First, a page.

The argument against agricultural subsidies has been made loudly and frequently during debates over the past several farm bills. Despite high-minded rhetoric about national food security and the economic viability of America’s heartland, there is very vocal opposition to the entire concept of government subsidizing farmers.
Of course, none of the opposition comes from people who actually have to spend 80 hours a week running a combine during harvest time, or managing a multi-million-dollar investment in a season’s plantings, only to watch commodity prices tumble below the point of profitability.
And too many consumers simply reason that we get our food from the supermarket or a fast-food drive-thru. Why are we wasting money on a bunch of farmers, who are already rich?
Activists certainly trade on that fundamental disconnect from the realities of food production, but their basic complaint goes further.
The coalition of anti-farm subsidy activists continually demands a radical restructuring of federal government payments, so that so-called specialty crops — fruits and vegetables — have as much priority as corn, wheat, soybeans and cotton, thus enacting a de facto end to the practice (as they see it) of handing over lucrative payments that enrich corporate farmers at taxpayers’ expense.
There is some truth to that characterization, because federal programs do, in fact, often provide benefits to large-scale farm operations. As Mike Espy, Bill Clinton’s USDA Secretary, once famously said, “Regardless of size, if you qualify [for a subsidy], you’re entitled to cash the check.”
However, there is one twist to the anti-subsidy argument that is emerging in the wake of the eco-attacks on animal agriculture, and the irony of how illogical it is seems to escape the partisans who demand changes.
The reasoning goes like this: The government, thanks to lobbying by big corporate interests, lavishes egregious subsidies on the meat and dairy industries, which makes their products “affordable” for the masses.
(Yes, I realize that producers don’t receive direct payments, other than disaster relief, but the cost of feed corn and soymeal are supported to an extent by farm bill programs; so indirectly, livestock production benefits from taxpayer support).
The conclusion, then, is that if the federal government would simply eliminate all farm subsidies, most people would switch to a vegetarian diet through economic necessity, since the cost of meat and dairy products would be prohibitively high.
This is sort of a backdoor approach to transition the country to a healthier and (allegedly) cheaper diet.
Bad Idea, Faulty Logic
Of course, the notion that the elimination of farm subsidies would somehow “force” people to switch to beans and rice and cornmeal mush, instead of bacon, eggs or burgers, is only slightly less ridiculous than the proposals to impose a “meat tax,” or other silly ideas to make eating the foods that veggies hate prohibitively expensive.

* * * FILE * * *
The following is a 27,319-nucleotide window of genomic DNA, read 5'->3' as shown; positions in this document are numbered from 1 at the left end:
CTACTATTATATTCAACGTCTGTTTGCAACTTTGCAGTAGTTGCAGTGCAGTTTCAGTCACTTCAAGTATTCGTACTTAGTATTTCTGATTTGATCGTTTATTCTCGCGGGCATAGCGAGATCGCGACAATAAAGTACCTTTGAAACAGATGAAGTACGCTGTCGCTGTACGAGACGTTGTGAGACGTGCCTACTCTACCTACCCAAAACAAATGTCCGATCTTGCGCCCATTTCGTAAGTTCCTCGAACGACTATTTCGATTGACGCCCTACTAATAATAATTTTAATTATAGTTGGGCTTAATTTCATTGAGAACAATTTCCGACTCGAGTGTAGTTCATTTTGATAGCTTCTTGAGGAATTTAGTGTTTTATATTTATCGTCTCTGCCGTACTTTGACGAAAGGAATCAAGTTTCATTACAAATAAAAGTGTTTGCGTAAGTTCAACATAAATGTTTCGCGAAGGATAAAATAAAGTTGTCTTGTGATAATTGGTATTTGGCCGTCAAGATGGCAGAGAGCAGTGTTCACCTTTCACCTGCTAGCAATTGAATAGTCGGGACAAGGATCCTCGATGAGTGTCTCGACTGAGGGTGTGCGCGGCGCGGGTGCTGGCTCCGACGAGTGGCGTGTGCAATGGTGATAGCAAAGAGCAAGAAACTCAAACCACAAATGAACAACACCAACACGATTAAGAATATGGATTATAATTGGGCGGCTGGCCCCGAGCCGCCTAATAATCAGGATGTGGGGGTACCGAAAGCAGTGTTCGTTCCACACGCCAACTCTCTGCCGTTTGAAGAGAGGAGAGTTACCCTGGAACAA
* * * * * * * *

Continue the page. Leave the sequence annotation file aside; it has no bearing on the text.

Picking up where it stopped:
Here’s the problem with that entire train of thought. The vegetarian choices that anti-industry shills always espouse are, in large measure, based on the very commodities that by their own logic are cheaper than they should be, due to government largesse.
In the imaginary free market that activists pretend to embrace, the soy protein, gluten and corn oil that comprise so much of modern vegetarian fare would cost more, not less, making the vegetarian lifestyle even less affordable for American families in the lowest income quartile.
If you’re affluent enough to shop at Whole Foods Market and order vegetarian specialties online, then you’re voluntarily spending on your food bill what millions of people would be forced to pay if price supports for commodity crops went away.
In the fantasy world of veggie believers, in which people stop eating meat and dairy foods, and thus spend less, stay healthier and live longer, the challenges of food security, rural viability and food affordability are simply non-issues.
Most of the screeds against “paying farmers whether they grow anything or not,” fail to even acknowledge that the Direct Payments program, which is what they’re referencing, was eliminated two years ago in favor of stronger crop insurance and market loan programs. But the currency of most activists fighting to sell their demonization of American farmers and producers is ignorance.
Unfortunately, most of the public doesn’t know and doesn’t care about the details of the farm bill.
And that’s exactly what the advocates of a vegetarian paradise are banking on.
The opinions expressed in this commentary are solely those of Dan Murphy, a veteran food-industry journalist and commentator.